Refreshement for Body and Soul

wassail and IKEA gingerbread cookies (so good), waiting to be eaten


Our snack after Christmas decorating. It makes me long for snow and cold, biting air. But sugary and full of apple juice as it was, it was still a welcome snack (and well-worth the evening’s headache). But even more welcome has been 15 minutes of reading each morning… followed by the still more welcome time of prayer and scripture reading – refreshment of soul, worth so much more than refreshement of body (“For while bodily training is of some value, godliness is of value in every way for the present life and also for the life to come.” – 1 Timothy 4).
One of the things I’m reading at the moment is Richard Baxter’s Saint’s Everlasting Rest. I heard part of it when Joel was reading it to Cait during their courtship, and wanted to read more. Then Ezra mentioned a while back that he was hoping to read it, and then I was looking for old books to add to my collection and found an 1817 edition for $10 on eBay. It smells so good, feels so lovely… but the words are the best part.
Baxter’s meditations are loaded with scripture. The longing of heaven comes not from him stirring up the soul, but from passages of scripture that consider the beauty of God, his love, and of heaven. Baxter just draws attention to them and prods into our affection (or lack thereof) for this holy place.

Here are some gems from the first chapter:
“Unworthy soul, is this the place thou camest so unwillingly to? Was duty wearisome? Was the world too good to lose? Didst thou stick at leaving all, denying all, and suffering anything, for this? Wast thou loth to die, to come to this? O false heart, thou hadst almost betrayed me to eternal flames and lost me this glory! Art thou not now ashamed, my soul, that ever thou didst question that love which brought thee hither?”

“Be of good cheer, Christian, the time is near, when God and thou shalt be near, and as near as thou canst well desire. Thou shalt dwell in his family. Is that enough? It is better to be a door-keeper in the house of God, than to dwell in the tents of wickedness. Thou shalt ever stand before him, about his throne, in the room with him, in his presence-chamber. Wouldst thou yet be nearer? Thou shalt be his child, and he thy Father; thou shalt be an heir of his kingdom, yea, more, the spouse of his Son. And what more canst thou desire? Thou shalt be a member of the body of his Son; he shall be thy head, thou shalt be one with him, who is one with the Father, as he himself hath desired for thee of his Father (John 17:21-23).”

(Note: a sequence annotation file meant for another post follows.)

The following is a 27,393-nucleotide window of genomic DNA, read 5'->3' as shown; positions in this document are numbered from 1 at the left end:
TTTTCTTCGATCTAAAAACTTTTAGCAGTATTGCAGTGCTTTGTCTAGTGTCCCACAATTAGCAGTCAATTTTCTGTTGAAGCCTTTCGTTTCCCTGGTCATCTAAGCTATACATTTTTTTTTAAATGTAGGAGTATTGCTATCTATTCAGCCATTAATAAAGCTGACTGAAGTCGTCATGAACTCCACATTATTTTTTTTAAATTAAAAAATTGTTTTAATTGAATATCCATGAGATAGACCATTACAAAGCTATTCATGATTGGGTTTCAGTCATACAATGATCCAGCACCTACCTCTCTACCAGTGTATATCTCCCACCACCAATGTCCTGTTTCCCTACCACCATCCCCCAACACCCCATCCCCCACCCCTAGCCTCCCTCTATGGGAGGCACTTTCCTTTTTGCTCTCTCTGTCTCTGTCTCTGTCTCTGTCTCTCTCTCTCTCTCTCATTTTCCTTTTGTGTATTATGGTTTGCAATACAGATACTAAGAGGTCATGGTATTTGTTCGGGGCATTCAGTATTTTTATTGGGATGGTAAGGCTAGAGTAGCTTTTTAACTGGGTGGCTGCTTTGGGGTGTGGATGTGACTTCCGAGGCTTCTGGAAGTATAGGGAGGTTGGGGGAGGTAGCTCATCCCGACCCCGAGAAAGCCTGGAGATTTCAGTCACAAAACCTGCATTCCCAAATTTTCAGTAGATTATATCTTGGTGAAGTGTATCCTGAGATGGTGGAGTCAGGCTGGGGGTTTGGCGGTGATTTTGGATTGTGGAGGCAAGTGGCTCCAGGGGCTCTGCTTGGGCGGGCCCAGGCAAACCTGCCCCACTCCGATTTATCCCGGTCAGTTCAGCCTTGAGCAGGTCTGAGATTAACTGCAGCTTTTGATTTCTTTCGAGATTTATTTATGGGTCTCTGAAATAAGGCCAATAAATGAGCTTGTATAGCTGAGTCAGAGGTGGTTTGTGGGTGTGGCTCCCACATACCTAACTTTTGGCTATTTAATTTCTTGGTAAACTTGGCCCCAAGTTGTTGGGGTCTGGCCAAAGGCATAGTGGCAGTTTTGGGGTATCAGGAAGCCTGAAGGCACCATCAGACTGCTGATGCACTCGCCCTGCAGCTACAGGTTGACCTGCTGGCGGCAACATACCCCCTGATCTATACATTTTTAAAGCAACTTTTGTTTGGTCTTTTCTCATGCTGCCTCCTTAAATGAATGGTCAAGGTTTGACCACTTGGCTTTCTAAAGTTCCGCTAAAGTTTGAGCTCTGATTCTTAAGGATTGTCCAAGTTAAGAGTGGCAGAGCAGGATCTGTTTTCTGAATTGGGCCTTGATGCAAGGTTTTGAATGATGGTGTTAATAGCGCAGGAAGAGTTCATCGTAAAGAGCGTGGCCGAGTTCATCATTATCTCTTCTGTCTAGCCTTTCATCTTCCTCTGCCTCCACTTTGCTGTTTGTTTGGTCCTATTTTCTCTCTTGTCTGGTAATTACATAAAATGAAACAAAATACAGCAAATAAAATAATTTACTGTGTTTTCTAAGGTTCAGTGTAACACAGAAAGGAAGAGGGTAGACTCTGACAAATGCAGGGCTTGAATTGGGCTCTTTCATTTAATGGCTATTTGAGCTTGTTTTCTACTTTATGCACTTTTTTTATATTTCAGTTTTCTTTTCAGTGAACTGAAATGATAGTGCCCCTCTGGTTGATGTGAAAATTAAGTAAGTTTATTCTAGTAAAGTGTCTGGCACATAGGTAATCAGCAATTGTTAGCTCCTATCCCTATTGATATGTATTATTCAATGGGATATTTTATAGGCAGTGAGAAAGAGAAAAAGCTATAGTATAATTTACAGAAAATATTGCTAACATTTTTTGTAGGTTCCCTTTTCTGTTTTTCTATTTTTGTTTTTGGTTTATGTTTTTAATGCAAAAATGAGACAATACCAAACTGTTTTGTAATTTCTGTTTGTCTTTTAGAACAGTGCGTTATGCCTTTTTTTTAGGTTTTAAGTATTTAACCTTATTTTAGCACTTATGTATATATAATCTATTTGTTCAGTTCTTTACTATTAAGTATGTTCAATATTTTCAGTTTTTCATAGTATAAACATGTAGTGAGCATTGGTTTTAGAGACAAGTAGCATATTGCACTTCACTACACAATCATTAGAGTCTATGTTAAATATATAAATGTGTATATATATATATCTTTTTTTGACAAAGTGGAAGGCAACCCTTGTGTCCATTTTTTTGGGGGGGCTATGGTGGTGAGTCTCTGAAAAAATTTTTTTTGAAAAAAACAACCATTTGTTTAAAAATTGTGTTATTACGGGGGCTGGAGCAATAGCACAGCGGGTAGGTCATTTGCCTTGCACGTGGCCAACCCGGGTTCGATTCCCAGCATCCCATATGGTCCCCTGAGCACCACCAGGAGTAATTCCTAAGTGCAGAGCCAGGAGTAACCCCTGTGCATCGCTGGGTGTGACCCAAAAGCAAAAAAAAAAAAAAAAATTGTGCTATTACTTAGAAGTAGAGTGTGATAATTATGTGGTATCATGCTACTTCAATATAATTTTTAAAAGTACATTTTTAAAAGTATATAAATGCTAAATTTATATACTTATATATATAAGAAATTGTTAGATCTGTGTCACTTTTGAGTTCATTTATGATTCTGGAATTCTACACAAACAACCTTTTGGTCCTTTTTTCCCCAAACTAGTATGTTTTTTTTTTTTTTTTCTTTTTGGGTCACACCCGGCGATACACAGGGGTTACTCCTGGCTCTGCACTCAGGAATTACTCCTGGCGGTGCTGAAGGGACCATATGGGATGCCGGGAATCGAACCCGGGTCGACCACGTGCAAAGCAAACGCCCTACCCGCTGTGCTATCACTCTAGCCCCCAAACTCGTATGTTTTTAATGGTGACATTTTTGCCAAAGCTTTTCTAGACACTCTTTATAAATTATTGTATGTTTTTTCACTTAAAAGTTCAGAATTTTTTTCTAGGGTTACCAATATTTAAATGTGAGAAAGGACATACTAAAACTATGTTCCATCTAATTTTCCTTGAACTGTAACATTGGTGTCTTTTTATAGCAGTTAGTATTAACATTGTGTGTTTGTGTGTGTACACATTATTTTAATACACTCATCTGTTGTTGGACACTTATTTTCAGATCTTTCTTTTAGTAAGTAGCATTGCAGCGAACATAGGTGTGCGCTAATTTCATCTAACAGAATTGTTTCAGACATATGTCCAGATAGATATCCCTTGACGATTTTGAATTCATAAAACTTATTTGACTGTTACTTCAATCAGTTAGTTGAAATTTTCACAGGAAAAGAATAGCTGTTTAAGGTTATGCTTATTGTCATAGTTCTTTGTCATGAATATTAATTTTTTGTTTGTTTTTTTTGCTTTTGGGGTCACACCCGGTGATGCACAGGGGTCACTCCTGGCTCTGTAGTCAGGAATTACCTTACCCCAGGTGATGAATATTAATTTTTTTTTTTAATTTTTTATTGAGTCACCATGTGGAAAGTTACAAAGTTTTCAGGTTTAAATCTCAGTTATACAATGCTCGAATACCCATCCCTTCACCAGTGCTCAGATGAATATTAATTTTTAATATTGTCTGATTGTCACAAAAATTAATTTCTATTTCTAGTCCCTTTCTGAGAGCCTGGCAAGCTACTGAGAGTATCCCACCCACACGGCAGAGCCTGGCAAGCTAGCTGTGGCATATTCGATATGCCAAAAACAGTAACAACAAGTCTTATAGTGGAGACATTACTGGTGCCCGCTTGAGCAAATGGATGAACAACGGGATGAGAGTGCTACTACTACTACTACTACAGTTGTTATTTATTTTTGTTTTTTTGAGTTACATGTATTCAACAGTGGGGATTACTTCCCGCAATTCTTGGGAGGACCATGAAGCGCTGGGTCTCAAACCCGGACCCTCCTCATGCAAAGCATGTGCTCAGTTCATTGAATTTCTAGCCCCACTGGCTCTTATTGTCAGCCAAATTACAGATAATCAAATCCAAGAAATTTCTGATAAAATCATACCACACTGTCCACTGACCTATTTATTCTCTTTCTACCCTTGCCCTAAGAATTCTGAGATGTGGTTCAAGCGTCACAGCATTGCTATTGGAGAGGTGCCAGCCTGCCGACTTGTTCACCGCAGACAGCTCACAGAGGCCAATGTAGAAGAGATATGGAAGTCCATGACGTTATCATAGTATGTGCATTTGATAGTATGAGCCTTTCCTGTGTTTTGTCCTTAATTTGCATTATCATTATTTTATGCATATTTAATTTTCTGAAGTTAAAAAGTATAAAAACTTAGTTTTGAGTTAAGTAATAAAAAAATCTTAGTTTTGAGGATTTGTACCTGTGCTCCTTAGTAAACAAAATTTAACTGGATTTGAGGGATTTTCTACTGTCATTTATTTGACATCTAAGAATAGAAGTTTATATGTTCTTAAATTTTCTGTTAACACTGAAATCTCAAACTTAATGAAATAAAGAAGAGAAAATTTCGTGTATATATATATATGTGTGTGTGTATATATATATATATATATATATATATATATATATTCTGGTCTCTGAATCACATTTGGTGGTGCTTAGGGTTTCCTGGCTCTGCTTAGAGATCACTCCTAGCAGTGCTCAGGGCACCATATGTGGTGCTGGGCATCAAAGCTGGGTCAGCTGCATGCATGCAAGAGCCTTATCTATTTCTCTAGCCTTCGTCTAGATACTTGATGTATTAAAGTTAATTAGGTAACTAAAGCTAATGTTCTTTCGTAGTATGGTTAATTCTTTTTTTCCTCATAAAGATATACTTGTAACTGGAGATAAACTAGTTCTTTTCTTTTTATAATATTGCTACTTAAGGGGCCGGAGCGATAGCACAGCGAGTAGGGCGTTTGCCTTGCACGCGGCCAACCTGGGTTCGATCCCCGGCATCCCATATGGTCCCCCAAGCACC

“”When I know so little of God, I cannot much know what it is to enjoy him.”

“{Revelation2:7, 17; 3:12, 21; 5:14, 15, 17} O blind deceived world! Can you show us such a glory? This is the city of our God…”

“God does not move men like stones, but he endows them with life, not to enable them to move without him, but in subordination to himself, the first mover.”

“Christian, thou wilt be then brimful of love; yet, love as much as thou canst, thou shalt be ten thousand times more beloved.”

“… the saints are arrived safe at the bosom of Christ, out of the reach of hell forever.”

“Know this, believer, to thy everlasting comfort, if those arms have once embraced thee, neither sin, nor hell, can get the thence forever.”

“Thou, poor soul, who prayest forjoy, waitest for joy, complainest for want of joy, longest for joy; thou then shalt have full joy, as much as thou canst hold, and more than ever though thoughtest on, or thy heart desired. In the meantime walk carefully, watch constantly, and then let God measure out to thee thy times and degrees of joy. It may be He keeps them till thou hast more need. Thou hadst better lose thy comfort than thy safety. If thou shouldst die full of fears and sorrows, it will be but a moment, and they are all gone, and concluded in joy inconceivable…. {As the joy of the hypocrite, so the fears of the upright are but for a moment. God’s anger endureth but a moment; in His favour is life; weeping may endure for a night, but joy cometh in the morning} … O blessed morning! Poor, humble, drooping soul, how would it fill thee with joy now, if a voice from heaven should tell thee of the love of God, the pardon of thy sins, and assure thee of thy part in these joys? What then will thy joy be, when thy actual possession shall convince thee of thy title, and thou shalt be in heaven before thou art well aware?”

{you can read the whole of Baxter’s book here}

Oh that we would long still more for that rest, when at long last we shall see the fullness of His glory!

– Kyleigh


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